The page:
TOPEKA, Kan. (AP) — Incumbent U.S. Sen. Pat Roberts has maintained his fundraising advantage over fellow Republican Dr. Milton Wolf in their Kansas primary race according to the latest reports filed with federal election officials.
Roberts, who is seeking his fourth term in the Senate, reported to the Federal Elections Commission that his campaign raised more than $534,000 from Jan. 1 through March 31, aided by nearly $260,000 from political action committees.
Roberts, 77, said in a statement that he was pleased with the new numbers, including more than 3,700 individual contributions from Kansas and 7,100 nationwide. He raised $274,000 from individual donors, part of the nearly $4 million his campaign has raised during the entire election cycle. The campaign had more than $2 million in cash on hand.
“It shows Kansans recognize my efforts in behalf of our state and agree with my conservative record of working to repeal and replace Obamacare and restore a constitutional government in Washington,” Roberts said.
Wolf’s campaign said Wednesday it raised more than $318,000 during the same period, and that all but $5,050 was contributed by individual donors.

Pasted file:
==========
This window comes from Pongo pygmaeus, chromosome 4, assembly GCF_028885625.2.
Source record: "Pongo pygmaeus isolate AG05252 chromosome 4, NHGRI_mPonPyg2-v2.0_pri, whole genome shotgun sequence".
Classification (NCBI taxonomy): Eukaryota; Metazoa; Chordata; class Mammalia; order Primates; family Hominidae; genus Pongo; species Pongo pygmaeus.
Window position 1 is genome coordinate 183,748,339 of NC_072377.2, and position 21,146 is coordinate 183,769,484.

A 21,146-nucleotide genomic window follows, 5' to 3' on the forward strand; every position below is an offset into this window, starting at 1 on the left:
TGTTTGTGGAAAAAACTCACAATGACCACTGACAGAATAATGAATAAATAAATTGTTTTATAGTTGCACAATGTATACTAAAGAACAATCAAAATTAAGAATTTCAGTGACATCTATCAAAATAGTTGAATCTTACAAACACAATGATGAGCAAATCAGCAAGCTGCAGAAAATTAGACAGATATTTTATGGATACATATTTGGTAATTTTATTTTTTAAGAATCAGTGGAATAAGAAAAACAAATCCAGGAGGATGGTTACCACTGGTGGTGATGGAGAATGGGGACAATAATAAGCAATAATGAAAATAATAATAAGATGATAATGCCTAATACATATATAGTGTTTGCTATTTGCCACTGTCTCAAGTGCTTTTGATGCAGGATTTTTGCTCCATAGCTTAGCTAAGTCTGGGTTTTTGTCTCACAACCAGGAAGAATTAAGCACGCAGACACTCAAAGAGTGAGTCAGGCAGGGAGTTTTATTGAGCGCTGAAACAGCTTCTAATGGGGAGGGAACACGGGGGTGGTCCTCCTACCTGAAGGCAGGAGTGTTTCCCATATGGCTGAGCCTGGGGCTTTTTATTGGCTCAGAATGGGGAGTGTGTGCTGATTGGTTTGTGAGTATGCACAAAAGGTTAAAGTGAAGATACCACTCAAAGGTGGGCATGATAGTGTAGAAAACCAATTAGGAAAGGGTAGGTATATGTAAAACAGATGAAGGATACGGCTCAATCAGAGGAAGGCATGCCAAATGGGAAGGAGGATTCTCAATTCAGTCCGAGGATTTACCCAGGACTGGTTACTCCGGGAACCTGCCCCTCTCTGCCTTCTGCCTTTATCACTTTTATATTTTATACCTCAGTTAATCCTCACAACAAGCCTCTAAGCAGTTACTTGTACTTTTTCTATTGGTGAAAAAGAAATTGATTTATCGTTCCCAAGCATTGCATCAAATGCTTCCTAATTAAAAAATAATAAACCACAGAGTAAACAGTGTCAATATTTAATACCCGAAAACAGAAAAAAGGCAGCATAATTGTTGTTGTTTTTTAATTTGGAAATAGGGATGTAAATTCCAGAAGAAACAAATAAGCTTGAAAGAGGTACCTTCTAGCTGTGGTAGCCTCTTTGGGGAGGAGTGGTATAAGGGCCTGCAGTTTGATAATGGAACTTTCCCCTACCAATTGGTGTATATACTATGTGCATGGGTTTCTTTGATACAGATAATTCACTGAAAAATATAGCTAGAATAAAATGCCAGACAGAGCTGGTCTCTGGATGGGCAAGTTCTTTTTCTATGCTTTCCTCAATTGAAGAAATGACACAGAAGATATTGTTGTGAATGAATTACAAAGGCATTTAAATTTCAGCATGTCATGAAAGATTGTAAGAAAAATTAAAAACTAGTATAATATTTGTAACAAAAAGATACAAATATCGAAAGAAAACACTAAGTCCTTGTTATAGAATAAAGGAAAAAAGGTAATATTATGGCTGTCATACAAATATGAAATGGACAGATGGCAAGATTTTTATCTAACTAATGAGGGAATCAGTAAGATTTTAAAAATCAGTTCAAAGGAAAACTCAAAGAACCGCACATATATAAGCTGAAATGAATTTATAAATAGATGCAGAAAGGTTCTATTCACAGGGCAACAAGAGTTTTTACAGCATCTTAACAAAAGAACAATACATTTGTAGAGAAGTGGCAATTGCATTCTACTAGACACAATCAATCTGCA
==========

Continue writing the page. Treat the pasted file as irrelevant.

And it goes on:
Ben Hartman, Wolf’s campaign spokesman, said the challenger’s fundraising efforts indicated that the Leawood radiologist had the resources to run a competitive race.
“If you take his PAC money out of this quarterly report we actually outraised him by a pretty decent amount,” Hartman said.
Wolf’s campaign announced Wednesday that it started its first television ad of the campaign, a 30-second spot that takes issue with the fact Roberts has been in Washington as a senator and member of the U.S. House for 47 years. The Wolf campaign is airing the ad for 14 days statewide.
The narrator says that Wolf promises to fight wasteful spending and to repeal the federal health care law and return to Kansas to resume practicing medicine.
Wolf has raised $587,000, including $30,000 in personal loans to his campaign. Hartman said Roberts had spent significant funds during the reporting period, suggesting questions raised by Wolf regarding Roberts’ residency in Kansas were significant. Wolf raised questions about Roberts not having a home in Kansas but renting a duplex in Dodge City when he is back in the state.
“If residency had no impact, why did he use his first ad buy of the campaign to run negative ads against a virtually unknown primary challenger?” Hartman said.
Leroy Towns, Roberts’ spokesman, said Wolf’s allegations “had absolutely no impact” on the senator’s fundraising efforts or strength of the campaign.
Roberts released a television ad during the quarter attacking Wolf for exposing private patient X-rays on a Facebook page. The Topeka Capital-Journal uncovered the images, which didn’t identify the patients.